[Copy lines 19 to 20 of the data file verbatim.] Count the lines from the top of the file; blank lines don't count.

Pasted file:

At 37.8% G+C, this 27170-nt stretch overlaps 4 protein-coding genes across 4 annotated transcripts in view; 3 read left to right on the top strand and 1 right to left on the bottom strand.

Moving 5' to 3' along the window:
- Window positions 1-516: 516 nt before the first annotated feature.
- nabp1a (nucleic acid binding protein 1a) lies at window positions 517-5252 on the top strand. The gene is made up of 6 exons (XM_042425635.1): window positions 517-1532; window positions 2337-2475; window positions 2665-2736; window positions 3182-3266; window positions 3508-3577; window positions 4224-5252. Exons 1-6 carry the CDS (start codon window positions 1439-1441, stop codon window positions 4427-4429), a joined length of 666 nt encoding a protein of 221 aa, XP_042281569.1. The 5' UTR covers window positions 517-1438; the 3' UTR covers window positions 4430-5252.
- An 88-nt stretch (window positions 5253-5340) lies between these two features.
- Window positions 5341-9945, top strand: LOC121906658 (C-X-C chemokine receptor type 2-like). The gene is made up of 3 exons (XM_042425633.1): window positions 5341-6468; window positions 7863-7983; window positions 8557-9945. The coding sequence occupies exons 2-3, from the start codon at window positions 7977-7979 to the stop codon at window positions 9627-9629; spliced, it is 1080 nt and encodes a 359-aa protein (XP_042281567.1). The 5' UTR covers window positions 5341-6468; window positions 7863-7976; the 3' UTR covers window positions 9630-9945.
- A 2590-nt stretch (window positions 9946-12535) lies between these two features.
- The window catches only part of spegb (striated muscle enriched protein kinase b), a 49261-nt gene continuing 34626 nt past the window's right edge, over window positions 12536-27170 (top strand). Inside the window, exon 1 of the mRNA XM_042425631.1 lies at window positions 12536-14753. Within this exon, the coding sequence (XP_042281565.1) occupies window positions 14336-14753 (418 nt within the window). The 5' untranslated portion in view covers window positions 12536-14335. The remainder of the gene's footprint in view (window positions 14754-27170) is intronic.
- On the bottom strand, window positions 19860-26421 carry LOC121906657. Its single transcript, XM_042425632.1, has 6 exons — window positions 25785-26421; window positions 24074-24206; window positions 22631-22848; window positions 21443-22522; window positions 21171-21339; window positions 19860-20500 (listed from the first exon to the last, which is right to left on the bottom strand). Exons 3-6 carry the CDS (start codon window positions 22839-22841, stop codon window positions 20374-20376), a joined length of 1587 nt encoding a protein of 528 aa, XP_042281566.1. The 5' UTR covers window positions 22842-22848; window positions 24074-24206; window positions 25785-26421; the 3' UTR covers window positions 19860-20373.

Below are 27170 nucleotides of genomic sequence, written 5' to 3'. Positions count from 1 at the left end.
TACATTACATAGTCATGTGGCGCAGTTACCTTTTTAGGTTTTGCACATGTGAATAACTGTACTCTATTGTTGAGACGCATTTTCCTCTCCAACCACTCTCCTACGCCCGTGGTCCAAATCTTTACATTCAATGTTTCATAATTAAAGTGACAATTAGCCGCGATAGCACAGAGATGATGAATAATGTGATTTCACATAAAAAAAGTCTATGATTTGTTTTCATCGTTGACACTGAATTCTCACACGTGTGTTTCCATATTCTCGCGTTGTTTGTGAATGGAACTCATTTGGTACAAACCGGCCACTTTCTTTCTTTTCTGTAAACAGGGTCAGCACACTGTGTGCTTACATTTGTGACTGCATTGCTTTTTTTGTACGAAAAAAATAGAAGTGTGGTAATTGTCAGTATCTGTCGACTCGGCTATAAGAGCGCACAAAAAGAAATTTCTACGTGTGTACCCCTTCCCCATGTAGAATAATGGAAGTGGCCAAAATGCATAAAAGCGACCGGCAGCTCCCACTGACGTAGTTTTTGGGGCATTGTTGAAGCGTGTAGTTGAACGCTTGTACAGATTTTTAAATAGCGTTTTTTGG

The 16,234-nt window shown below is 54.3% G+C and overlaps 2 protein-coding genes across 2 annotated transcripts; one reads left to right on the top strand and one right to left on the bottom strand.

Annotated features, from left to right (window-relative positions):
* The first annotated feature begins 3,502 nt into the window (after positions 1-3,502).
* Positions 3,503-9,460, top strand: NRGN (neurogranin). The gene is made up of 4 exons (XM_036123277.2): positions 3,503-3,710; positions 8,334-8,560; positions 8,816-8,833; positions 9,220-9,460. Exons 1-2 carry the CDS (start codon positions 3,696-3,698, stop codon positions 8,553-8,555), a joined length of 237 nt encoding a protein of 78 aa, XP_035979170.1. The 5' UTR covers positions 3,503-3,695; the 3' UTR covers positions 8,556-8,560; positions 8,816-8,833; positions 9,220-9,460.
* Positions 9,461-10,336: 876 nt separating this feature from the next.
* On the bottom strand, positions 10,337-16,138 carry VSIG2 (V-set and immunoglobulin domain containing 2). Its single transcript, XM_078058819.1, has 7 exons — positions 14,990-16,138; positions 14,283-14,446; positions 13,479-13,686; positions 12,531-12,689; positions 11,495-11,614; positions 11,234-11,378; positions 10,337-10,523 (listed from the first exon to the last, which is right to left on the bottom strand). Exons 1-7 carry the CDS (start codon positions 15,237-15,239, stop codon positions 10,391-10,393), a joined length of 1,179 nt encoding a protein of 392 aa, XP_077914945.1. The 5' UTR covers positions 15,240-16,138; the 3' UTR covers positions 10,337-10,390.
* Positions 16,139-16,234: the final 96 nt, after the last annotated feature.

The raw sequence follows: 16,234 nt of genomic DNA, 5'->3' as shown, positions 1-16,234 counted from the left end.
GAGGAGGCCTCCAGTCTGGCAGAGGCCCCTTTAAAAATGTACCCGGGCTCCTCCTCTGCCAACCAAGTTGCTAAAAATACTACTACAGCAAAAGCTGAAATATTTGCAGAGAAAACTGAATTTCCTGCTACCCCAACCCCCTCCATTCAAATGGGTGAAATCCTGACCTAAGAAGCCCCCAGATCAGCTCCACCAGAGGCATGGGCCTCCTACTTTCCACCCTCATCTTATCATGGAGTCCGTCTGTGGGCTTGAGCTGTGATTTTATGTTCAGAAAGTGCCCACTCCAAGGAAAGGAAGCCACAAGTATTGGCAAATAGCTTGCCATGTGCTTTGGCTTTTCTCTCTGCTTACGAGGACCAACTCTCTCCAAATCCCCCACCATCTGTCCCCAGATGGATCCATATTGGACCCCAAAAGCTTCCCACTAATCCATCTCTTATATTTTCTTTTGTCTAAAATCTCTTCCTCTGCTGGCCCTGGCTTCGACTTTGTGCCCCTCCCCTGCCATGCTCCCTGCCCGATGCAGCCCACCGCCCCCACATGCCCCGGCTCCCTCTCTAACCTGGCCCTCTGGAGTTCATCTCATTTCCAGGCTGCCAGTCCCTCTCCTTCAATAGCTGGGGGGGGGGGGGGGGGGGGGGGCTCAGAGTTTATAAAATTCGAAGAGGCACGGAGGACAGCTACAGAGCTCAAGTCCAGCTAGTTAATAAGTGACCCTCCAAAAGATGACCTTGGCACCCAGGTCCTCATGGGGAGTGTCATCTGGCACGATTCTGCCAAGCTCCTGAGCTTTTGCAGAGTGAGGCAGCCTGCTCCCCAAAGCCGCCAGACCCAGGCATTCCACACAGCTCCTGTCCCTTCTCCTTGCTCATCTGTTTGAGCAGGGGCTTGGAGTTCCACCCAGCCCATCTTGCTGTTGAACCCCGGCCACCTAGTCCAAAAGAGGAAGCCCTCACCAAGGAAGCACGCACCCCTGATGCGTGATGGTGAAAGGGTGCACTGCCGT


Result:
The raw sequence follows: 16,234 nt of genomic DNA, 5'->3' as shown, positions 1-16,234 counted from the left end.
GAGGAGGCCTCCAGTCTGGCAGAGGCCCCTTTAAAAATGTACCCGGGCTCCTCCTCTGCCAACCAAGTTGCTAAAAATACTACTACAGCAAAAGCTGAAATATTTGCAGAGAAAACTGAATTTCCTGCTACCCCAACCCCCTCCATTCAAATGGGTGAAATCCTGACCTAAGAAGCCCCCAGATCAGCTCCACCAGAGGCATGGGCCTCCTACTTTCCACCCTCATCTTATCATGGAGTCCGTCTGTGGGCTTGAGCTGTGATTTTATGTTCAGAAAGTGCCCACTCCAAGGAAAGGAAGCCACAAGTATTGGCAAATAGCTTGCCATGTGCTTTGGCTTTTCTCTCTGCTTACGAGGACCAACTCTCTCCAAATCCCCCACCATCTGTCCCCAGATGGATCCATATTGGACCCCAAAAGCTTCCCACTAATCCATCTCTTATATTTTCTTTTGTCTAAAATCTCTTCCTCTGCTGGCCCTGGCTTCGACTTTGTGCCCCTCCCCTGCCATGCTCCCTGCCCGATGCAGCCCACCGCCCCCACATGCCCCGGCTCCCTCTCTAACCTGGCCCTCTGGAGTTCATCTCATTTCCAGGCTGCCAGTCCCTCTCCTTCAATAGCTGGGGGGGGGGGGGGGGGGGGGGGCTCAGAGTTTATAAAATTCGAAGAGGCACGGAGGACAGCTACAGAGCTCAAGTCCAGCTAGTTAATAAGTGACCCTCCAAAAGATGACCTTGGCACCCAGGTCCTCATGGGGAGTGTCATCTGGCACGATTCTGCCAAGCTCCTGAGCTTTTGCAGAGTGAGGCAGCCTGCTCCCCAAAGCCGCCAGACCCAGGCATTCCACACAGCTCCTGTCCCTTCTCCTTGCTCATCTGTTTGAGCAGGGGCTTGGAGTTCCACCCAGCCCATCTTGCTGTTGAACCCCGGCCACCTAGTCCAAAAGAGGAAGCCCTCACCAAGGAAGCACGCACCCCTGATGCGTGATGGTGAAAGGGTGCACTGCCGT